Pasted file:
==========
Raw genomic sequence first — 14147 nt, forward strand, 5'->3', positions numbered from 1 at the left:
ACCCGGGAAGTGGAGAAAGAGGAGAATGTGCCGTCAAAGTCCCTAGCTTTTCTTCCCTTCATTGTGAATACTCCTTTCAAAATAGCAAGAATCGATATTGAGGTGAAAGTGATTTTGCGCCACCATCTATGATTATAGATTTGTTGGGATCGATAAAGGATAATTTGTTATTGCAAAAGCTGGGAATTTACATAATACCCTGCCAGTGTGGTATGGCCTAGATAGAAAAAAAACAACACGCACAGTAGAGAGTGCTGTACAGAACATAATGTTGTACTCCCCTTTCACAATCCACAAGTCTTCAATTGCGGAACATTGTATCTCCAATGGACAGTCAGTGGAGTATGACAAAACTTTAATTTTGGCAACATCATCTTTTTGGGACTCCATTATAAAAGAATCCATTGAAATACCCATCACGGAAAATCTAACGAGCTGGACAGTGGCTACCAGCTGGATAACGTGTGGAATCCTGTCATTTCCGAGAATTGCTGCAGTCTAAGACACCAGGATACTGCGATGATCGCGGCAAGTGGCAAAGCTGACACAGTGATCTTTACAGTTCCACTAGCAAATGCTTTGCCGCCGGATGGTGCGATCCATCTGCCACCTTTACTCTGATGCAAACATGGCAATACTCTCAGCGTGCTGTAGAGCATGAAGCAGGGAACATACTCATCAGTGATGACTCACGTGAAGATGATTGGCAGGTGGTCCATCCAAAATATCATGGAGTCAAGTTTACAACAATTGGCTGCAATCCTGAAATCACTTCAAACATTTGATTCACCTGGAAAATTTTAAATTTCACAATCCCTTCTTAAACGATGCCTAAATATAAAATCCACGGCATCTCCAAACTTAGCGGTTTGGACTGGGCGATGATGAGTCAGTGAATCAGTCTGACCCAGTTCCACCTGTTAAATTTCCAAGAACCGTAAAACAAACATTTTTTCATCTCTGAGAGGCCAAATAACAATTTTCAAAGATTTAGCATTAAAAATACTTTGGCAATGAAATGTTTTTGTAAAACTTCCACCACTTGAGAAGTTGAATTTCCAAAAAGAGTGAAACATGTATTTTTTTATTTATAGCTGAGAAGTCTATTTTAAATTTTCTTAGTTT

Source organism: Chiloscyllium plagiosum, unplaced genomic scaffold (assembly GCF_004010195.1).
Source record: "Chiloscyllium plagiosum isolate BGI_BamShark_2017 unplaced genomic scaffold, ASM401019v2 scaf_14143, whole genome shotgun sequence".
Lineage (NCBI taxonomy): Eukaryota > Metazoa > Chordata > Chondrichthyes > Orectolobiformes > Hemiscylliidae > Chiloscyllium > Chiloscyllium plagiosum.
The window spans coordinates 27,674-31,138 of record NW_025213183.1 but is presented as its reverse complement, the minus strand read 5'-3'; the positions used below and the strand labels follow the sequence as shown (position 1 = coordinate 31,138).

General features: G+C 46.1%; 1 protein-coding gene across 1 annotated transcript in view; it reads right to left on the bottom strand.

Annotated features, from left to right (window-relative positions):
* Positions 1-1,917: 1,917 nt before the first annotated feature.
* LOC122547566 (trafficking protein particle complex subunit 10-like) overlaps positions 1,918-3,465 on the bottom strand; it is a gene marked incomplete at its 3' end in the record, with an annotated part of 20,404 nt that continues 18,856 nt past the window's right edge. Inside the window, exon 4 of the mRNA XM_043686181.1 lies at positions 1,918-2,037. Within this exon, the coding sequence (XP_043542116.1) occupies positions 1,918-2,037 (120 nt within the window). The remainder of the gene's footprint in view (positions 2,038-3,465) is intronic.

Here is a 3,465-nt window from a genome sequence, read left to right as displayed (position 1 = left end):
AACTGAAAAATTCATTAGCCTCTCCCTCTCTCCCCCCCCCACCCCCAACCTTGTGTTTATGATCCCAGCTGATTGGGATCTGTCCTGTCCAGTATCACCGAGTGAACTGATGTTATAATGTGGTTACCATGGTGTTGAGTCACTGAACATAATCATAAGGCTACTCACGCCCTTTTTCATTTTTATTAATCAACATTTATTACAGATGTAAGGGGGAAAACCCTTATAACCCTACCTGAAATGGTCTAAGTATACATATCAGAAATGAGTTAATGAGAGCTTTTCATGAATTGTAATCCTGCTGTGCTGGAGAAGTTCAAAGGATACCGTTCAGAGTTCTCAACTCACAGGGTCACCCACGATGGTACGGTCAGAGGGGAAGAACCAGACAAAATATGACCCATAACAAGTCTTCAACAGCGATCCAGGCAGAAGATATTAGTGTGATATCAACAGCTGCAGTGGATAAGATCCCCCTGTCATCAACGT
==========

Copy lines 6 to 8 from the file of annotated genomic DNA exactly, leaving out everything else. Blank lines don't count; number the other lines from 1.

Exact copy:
The window spans coordinates 27,674-31,138 of record NW_025213183.1 but is presented as its reverse complement, the minus strand read 5'-3'; the positions used below and the strand labels follow the sequence as shown (position 1 = coordinate 31,138).

General features: G+C 46.1%; 1 protein-coding gene across 1 annotated transcript in view; it reads right to left on the bottom strand.

Annotated features, from left to right (window-relative positions):